Enter through the narrow gate; for the gate is wide and the road is easy that lead to destruction, and there are many who take it. For the gate is narrow and the road is hard that leads to life, and there are few who find it.Matt. 7:13-14 (NRSV).
This is pretty much the same thing that H.L. Mencken said 1,900 years later, which is that "There is always an easy solution to every human problem--neat, plausible, and wrong."
A recent article in the New Yorker talks about the growing acceptance of the use of torture in both the government and popular culture. The Bush administration is on record as claiming that the standards of human decency contained in the "common Article III" of the Geneva conventions do not apply to terrorism suspects in U.S. custody and, although the administration rejects the word "torture," they admit to "harsh measures" such as "waterboarding," which is universally recognized as a form of torture.
In popular culture, the use of torture as a plot device on television has exploded in the last few years, particularly on the Fox network show "24," where hardly a week goes by without the use of physical coercion or threats of physical coercion.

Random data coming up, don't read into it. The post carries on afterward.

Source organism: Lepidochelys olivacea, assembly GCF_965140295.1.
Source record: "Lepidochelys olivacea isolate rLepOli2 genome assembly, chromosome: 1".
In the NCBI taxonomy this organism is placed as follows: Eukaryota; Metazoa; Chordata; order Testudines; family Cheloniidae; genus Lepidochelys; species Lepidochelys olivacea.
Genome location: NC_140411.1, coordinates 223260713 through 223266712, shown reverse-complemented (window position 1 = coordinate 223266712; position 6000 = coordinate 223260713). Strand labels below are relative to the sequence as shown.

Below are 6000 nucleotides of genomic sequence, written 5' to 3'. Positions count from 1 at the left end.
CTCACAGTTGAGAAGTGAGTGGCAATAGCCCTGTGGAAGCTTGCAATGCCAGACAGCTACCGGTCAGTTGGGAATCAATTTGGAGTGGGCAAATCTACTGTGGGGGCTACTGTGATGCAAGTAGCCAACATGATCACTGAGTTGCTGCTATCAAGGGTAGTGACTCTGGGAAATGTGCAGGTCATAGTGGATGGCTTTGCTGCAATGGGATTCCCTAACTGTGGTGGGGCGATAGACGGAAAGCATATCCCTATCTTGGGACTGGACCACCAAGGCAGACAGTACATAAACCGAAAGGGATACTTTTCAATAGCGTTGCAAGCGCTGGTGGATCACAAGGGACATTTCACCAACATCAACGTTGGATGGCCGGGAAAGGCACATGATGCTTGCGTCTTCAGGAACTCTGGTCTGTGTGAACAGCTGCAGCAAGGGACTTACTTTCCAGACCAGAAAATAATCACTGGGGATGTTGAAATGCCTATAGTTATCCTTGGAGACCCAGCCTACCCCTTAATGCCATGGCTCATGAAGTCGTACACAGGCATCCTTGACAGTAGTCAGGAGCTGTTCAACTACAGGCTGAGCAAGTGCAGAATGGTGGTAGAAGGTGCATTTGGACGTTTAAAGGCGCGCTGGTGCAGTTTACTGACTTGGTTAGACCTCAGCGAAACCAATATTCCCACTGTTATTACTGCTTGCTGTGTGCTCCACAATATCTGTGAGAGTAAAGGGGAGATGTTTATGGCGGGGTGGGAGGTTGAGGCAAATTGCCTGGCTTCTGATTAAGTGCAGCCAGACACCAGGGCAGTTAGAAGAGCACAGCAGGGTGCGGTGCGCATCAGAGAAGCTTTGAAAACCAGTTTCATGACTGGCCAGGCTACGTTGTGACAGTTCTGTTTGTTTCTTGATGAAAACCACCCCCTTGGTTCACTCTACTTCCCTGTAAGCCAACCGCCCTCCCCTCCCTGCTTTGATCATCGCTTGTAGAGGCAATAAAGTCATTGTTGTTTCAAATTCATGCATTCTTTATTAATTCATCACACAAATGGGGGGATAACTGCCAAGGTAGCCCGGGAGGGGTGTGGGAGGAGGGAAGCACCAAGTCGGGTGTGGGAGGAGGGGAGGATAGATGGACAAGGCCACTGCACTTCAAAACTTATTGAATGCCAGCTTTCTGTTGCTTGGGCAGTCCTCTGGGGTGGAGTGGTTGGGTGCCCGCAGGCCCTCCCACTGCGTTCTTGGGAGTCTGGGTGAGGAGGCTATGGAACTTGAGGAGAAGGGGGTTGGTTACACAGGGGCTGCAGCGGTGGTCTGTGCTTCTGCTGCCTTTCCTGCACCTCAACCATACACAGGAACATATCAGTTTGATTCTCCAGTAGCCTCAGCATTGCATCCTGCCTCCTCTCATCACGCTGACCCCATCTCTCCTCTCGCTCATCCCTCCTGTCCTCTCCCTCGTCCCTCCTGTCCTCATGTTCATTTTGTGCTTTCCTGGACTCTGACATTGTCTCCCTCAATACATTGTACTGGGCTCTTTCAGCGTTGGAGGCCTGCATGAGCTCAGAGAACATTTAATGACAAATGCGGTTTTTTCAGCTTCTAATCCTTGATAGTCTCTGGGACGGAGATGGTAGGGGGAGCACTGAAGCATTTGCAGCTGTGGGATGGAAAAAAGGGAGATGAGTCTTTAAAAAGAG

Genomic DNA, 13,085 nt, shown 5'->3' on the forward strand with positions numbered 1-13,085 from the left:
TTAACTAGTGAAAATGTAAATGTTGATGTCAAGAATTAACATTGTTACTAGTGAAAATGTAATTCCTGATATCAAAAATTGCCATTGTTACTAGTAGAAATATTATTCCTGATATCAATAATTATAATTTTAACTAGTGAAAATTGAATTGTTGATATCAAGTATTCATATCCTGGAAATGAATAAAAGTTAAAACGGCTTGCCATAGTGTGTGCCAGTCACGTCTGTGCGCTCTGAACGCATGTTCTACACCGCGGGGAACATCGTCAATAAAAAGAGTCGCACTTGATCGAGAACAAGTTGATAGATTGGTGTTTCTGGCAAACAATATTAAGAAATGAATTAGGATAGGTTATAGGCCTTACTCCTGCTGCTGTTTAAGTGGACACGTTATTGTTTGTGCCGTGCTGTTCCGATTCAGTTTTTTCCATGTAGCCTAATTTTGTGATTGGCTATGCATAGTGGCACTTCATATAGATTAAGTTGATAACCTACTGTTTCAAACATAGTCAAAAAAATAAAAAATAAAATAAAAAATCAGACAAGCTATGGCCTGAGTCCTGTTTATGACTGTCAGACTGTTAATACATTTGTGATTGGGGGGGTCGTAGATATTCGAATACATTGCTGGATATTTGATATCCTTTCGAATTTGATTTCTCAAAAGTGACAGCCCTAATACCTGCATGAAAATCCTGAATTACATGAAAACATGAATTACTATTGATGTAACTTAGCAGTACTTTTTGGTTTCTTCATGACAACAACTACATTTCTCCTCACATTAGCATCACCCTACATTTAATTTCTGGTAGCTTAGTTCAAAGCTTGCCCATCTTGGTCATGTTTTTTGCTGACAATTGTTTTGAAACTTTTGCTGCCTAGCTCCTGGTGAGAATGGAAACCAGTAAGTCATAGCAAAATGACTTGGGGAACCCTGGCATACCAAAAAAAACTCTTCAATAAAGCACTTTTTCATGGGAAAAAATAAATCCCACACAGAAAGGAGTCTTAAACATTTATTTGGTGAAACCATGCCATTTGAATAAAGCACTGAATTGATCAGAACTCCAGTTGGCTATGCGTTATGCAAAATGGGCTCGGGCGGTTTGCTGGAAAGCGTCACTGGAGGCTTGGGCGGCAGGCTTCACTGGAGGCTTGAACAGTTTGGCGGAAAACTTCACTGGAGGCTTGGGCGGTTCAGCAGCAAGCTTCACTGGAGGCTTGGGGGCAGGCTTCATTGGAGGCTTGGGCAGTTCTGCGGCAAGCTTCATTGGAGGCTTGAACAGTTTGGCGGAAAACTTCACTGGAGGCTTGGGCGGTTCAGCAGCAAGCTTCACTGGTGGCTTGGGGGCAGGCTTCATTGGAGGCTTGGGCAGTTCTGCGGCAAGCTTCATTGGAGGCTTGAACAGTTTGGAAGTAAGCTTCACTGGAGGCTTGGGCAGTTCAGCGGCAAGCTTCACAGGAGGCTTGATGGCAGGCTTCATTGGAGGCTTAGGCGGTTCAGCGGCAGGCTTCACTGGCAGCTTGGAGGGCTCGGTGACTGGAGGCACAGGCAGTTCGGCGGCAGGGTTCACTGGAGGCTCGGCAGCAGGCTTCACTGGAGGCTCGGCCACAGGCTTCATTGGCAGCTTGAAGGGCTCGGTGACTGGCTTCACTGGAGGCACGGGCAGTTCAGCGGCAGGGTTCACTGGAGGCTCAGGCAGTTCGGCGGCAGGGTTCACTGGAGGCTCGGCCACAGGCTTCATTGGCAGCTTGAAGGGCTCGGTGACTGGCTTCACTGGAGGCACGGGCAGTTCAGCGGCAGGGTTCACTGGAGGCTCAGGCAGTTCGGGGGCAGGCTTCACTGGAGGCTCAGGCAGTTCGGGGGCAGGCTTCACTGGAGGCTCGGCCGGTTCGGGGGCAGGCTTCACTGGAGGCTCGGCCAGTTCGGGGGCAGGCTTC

And the appeal of torture is obvious: It's simple and it's easy. Never mind the morality, or legality, or even the effectiveness of it; it's a simple solution to what is otherwise a complex problem. When we are threatened, all we need to do is threaten back. When they hurt us, we hurt them back. If we think someone knows something that we want to know, we hurt them until they tell us what we want to hear.
Of course, every suspect we abuse learns to hate us and becomes a terrorist for life. And the stories of torture and abuse become recruiting tools for the bands of terrorists who want to kill us. And our allies are becoming increasing disgusted by our behavior and have started to indict our agents (in Italy this week, for example, and perhaps soon also in Germany).
Yes, torture is simple. The gate is wide and the road is easy, and it leads to our destruction, not our life.